Physical restraint in residential child care

Understanding the complexities of physical restraint

Following on from Dr Laura Steckley of the University of Strathclyde's plenary at the Scottish Institute of Residential Child Care (SIRCC) Conference in 2019 on physical restraint in residential child care, a Scottish Physical Restraint Action Group (SPRAG) was formed to continue the discussion and plan a way forward for Scotland. CELCIS published a series of blog posts from different perspectives, including how young people felt. These can be read by clicking the links on this page.

This video below was filmed as an update on the work of SPRAG, for SIRCC 2022.


In the video below, produced for SIRCC 2020 online, Dr Laura Steckley discusses the complexities of physical restraint.


CELCIS hosted a series of blog posts discussing the challenging and complex subject of physical restrain in residential child care.

A current focus and conversation around physical restraint on the political agenda/radar,  in the media, and in social media, stimulated the original interest in having a plenary presentation session at the SIRCC Conference in June 2019.

The plenary was presented by Dr Laura Steckley, a Senior Lecturer in Social Work and Social Policy at the University of Strathclyde. The plenary aimed to:

  • facilitate consideration of physical restraint from multiple perspectives, including care leavers, direct practitioners, close-in managers, external managers, care inspectors
  • help audience members hold some of the complexities around the practice of physical restraint in a meaningful way that aids understanding
  • energise a collective will that turns into a collective endeavour to reduce and where possible eliminate physical restraint in residential child care establishments; and where physical restraints do occur, to increase the likelihood that they are experienced as an act of care rather than brutality

Since the presentation, a group of individuals has come together and formed the Scottish Physical Restraint Action Group. This Group, made up of people with care experience, practitioners, leaders, managers, policy leads and university colleagues, is examining what is happening now, what else needs to be known, and what else needs to happen in children's houses, services, policies, and wider systems to ensure the eradication of the harm caused by physical restraint. 

CELCIS hosted a series of blog posts over a three-week period in October 2019, to stimulate debate, giving voice to care experienced people and those working in residential child care. The blog posts by no means covered all perspectives of the conversation, and more voices need to be heard. We've gathered all the blog posts here, in one place.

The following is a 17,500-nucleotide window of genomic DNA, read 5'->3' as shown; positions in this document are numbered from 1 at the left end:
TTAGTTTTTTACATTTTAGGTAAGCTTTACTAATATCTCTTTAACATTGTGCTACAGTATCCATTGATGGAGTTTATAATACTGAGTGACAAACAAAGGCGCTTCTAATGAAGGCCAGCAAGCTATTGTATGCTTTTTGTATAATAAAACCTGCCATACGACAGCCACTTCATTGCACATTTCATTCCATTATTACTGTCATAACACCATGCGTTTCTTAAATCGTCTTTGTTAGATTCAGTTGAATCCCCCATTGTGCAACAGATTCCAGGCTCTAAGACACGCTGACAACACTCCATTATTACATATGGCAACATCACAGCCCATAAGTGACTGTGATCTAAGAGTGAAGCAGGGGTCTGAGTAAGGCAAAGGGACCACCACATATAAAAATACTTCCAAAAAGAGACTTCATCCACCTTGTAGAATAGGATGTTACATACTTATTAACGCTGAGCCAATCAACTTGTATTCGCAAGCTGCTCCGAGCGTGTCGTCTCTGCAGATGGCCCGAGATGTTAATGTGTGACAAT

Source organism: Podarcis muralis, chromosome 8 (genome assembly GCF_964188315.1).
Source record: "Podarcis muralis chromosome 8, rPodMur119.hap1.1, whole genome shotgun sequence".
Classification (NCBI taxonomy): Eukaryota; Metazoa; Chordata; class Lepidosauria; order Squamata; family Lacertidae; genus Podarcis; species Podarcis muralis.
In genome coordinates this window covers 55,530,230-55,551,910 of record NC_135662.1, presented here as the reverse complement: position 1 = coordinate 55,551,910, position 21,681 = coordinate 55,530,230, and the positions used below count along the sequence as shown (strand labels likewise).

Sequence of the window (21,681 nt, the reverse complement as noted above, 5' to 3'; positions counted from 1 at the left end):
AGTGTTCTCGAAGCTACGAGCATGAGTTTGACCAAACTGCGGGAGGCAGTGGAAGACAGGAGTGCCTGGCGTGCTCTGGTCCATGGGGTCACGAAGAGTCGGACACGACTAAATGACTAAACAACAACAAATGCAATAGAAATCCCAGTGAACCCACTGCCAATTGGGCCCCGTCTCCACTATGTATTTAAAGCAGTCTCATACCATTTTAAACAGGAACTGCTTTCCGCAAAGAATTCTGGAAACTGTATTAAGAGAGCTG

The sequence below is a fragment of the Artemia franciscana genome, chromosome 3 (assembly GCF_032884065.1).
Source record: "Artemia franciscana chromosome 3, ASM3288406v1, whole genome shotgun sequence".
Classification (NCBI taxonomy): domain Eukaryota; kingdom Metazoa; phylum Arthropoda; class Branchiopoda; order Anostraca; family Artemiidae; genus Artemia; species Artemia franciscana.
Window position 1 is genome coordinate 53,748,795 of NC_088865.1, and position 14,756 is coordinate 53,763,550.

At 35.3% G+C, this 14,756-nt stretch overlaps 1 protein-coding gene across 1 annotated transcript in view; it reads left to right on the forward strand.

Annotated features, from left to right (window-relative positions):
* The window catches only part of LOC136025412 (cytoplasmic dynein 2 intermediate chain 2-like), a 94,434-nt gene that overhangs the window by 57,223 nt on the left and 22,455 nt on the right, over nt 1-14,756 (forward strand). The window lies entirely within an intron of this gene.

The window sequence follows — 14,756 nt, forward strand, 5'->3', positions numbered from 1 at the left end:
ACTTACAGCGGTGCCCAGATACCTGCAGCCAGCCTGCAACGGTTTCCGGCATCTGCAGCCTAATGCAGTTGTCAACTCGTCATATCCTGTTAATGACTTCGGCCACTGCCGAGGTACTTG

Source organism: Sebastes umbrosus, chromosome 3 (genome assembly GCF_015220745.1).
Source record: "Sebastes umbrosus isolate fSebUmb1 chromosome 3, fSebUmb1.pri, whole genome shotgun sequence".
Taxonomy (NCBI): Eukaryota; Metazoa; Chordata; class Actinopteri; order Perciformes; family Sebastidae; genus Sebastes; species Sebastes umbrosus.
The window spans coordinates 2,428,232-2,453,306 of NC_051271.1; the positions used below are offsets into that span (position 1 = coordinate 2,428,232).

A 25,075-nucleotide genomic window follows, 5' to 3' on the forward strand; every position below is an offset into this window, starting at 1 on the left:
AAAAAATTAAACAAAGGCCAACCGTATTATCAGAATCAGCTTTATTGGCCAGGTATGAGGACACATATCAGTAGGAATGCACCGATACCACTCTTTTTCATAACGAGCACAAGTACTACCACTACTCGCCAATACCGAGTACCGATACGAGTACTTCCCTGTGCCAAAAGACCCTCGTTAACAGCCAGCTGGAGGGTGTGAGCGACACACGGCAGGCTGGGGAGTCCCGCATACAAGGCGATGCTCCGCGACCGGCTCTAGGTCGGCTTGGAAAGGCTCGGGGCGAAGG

The blog posts

Safeguarding warning

In these video updates, viewers are asked where possible, to be aware that physical restraint is an emotive subject some of the content of these videos may be difficult to watch.

Graphic text - We need to talk about physical restraint
Graphic text - Physical restraint in residential child care: A watershed moment?
Graphic text - Should our young people be experiencing physical restraint at any level?
Graphic text - Unintended consrquences: Restrtaint and the criminalisation of looked after children
A graphic promoting a blog by Erica Barr
Graphic text - Why didn't you restrain me? When physical restraint can meet a child's need
A graphic promoting a blog by Joe Gibb
There is no place for physical restraint in residential child care
Graphic text - 2019, a year of real opportunity in Residential Child Care
Turning conversation into action

Laura Steckley's presentation

This presentation was first delivered as a plenary session at the SIRCC Conference in 2019. The original presentation contained audio clips of care experienced people and care workers. These have been removed to safeguard all those involved.

Further information

If you would like to find out more about how you can get involved with the Group, please email, putting 'Scottish Physical Restraint Action Group' in the subject line, or you can continue the discussion by commenting on any of the blogs.